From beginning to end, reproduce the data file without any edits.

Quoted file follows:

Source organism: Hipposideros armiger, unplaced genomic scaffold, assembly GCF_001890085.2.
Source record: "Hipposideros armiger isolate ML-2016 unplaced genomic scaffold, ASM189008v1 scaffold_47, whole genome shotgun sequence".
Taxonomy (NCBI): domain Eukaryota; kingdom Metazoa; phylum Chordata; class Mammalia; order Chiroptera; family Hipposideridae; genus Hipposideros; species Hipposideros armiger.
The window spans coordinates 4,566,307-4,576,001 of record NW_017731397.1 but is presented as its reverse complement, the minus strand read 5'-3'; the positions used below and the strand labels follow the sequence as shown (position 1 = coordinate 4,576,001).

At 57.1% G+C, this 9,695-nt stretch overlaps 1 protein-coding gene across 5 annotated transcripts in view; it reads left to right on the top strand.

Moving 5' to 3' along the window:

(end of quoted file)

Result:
Source organism: Hipposideros armiger, unplaced genomic scaffold, assembly GCF_001890085.2.
Source record: "Hipposideros armiger isolate ML-2016 unplaced genomic scaffold, ASM189008v1 scaffold_47, whole genome shotgun sequence".
Taxonomy (NCBI): domain Eukaryota; kingdom Metazoa; phylum Chordata; class Mammalia; order Chiroptera; family Hipposideridae; genus Hipposideros; species Hipposideros armiger.
The window spans coordinates 4,566,307-4,576,001 of record NW_017731397.1 but is presented as its reverse complement, the minus strand read 5'-3'; the positions used below and the strand labels follow the sequence as shown (position 1 = coordinate 4,576,001).

At 57.1% G+C, this 9,695-nt stretch overlaps 1 protein-coding gene across 5 annotated transcripts in view; it reads left to right on the top strand.

Moving 5' to 3' along the window: